#1 - Flip
Two hosts of a house flipping programme discover bizarre letters addressed to old tenants in their troubled new property.
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“This week, Stevie and Marc are looking for a way to get Back to the Future. They’ve found a two-storey, three-bedroom relic that hasn’t seen an update since 1975 for only $660,600 in one of the most sought-after neighbourhoods in the city. Our team has their work cut out for them if they want to turn this blast from the past into a home fit for a family to call their own.”
Marc found the first letter wedged between two shelves inside a defunct pantry hidden behind the fridge. As if the cramped kitchen layout wasn’t enough of a hassle, Stevie figures the secret pantry was a product of a lack of oversight and planning from tenants that are probably long dead. No wonder the kitchen is so damn small: they built it inside another kitchen.
To call it a pantry would be disrespectful to pantries everywhere, Stevie thought. It’s half a closet that’s seen famine (understocked supplies) and fire (a very literal fire). The walls were still charred and the shelves were barely holding it together. When Marc yanked the letter between those shelves, they collapsed.
“You know it’s a federal crime to open other people’s mail, love?” Stevie says, making sure the camera crew caught her eyebrow raise.
“Not if it’s already been opened,” Marc retorts, “but don’t quote me on that.”
He makes a show of opening the envelope, delicately unfolding the seal, its paper a faded pink with blue ink scrawled onto the front.
“Oh, whoa,” Marc says after a glance at the letter, “Babe, check this out.”
The letter is addressed to “THE FAMILY HADLEY”. Stevie, English as ever, rolls her eyes at the bizarre choice of grammar.
As Stevie scans the page, the first thing she notices is the shoddy penmanship, as if the Zodiac Killer couldn’t decide which hand to write with. The ink is the same blue as the address, only runnier, smudged all over the place. The actual body of the letter is written at a slant, like a child needing a ruled sheet as a guide but ignoring the lines anyway. It’s the message that makes her eyes go wide.
It starts with: “TO THE FAMILY HADLEY OF HILLBORNE HOUSE”
Hillborne House was the name of this place before it was renovated for the first time in ‘75. According to their realtor, it used to be a manor in the ‘20s that burned down during the war. Which war, she couldn’t really say. She doesn’t remember asking. Only the first floor survived the blast, and they built the second during the big renovation as an afterthought. Perhaps, that’s why there’s a kitchen within a kitchen.
Marc decided to read the letter out loud for the cameras:
“March 9th, 1998
TO THE FAMILY HADLEY OF HILLBORNE HOUSE,
Welcome to Oakwood. We are The Order. Congratulations on your purchase of Hillborne House. You have selected a fine place to settle in. We, The Order, have been the Gardians of Hillborne House for many, many years. Rest assured, with our wachful eye, you are under our Protechsion.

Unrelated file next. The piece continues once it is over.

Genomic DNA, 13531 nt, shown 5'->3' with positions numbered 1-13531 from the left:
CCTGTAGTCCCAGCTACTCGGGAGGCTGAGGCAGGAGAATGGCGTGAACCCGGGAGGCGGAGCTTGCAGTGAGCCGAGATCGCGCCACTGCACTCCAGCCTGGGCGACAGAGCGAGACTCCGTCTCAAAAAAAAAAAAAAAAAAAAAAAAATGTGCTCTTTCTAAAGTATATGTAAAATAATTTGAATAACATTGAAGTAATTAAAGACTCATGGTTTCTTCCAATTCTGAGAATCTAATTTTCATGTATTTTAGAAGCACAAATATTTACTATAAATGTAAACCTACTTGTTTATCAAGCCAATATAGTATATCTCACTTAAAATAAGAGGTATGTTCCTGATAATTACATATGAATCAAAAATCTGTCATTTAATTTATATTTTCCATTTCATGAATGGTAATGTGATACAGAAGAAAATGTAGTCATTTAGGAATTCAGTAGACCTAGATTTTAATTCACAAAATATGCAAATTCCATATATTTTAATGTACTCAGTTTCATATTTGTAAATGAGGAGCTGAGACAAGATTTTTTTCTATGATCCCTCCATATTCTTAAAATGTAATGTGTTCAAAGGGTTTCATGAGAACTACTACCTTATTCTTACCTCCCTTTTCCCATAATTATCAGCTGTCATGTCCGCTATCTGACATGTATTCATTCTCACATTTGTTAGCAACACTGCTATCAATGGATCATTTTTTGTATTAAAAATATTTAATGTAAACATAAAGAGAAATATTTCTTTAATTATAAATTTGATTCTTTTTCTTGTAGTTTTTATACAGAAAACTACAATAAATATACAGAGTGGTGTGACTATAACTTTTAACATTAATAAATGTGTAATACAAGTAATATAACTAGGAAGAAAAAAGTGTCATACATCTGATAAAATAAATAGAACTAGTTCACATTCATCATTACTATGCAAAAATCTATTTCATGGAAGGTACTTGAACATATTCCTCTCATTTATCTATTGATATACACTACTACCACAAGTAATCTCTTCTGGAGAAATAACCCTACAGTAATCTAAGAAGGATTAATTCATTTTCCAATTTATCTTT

We will be keeping a close EYE on YOU.
“Who says ‘watchful eye’ anymore, anyway?” Marc asks.
Stevie doesn’t think much of it, but from the way his voice shot up at that last question, she knew that Marc was on his way to a full-blown obsession.
Her husband has always had a fascination with the occult. Not that anything about this so-called “Order” is remotely occult, but Marc has always made it his mission to let the little weirds of life crawl their way into his mind, and, eventually, his heart.
It was what made their show work, after all. An eerie, almost supernatural sense of kismet lead them to each other. Someone at the network knew that putting a cold and wry Englishwoman with a spunky little American man together would be an odd couple sleeper hit. When they’d gotten married, it was only a matter of time before their producers handed them another pile of contracts to sign; this time for a house flipping gig of their own. No more one-and-done renovations, no more picking up where someone left off, and no more not knowing where their money is going or coming from.
So far, creepy letters are the least of Stevie’s worries. If her husband’s focus is divided, however, that opens up another can of worms, delays, and setbacks. It was bad enough that their shoot was already behind schedule, even before they started demolition. Crowds of protesters have been camped outside of Hillborne House since their first estate agent viewing. There were more during their location recce–as discreet as their crew tried to be, the Hollywood stink seemed to draw all sorts of weirdos to their soon-to-be build site, all claiming to protect Hillborne’s cultural heritage. As far as Stevie was concerned, this place came from a long line of design disasters. How’s that for heritage?
This neighbourhood was in dire need of revitalisation anyway, it was a miracle they managed to snag the house off the market in the first place! It’s areas like these that are going to turn the most profit for Stevie and Marc, more money to pour into their show, their projects, and maybe someday into a franchise. Their very own network of shows or whatever will be ‘in’ in ten years time.
As Stevie continues to whack grimy countertops into smithereens, her eyes can’t help but wander to Marc opening yet another letter. Where he found it, she doesn’t even want to know. He hides away from the camera to read it this time, like a child trying not to get caught reading in the dark after bedtime.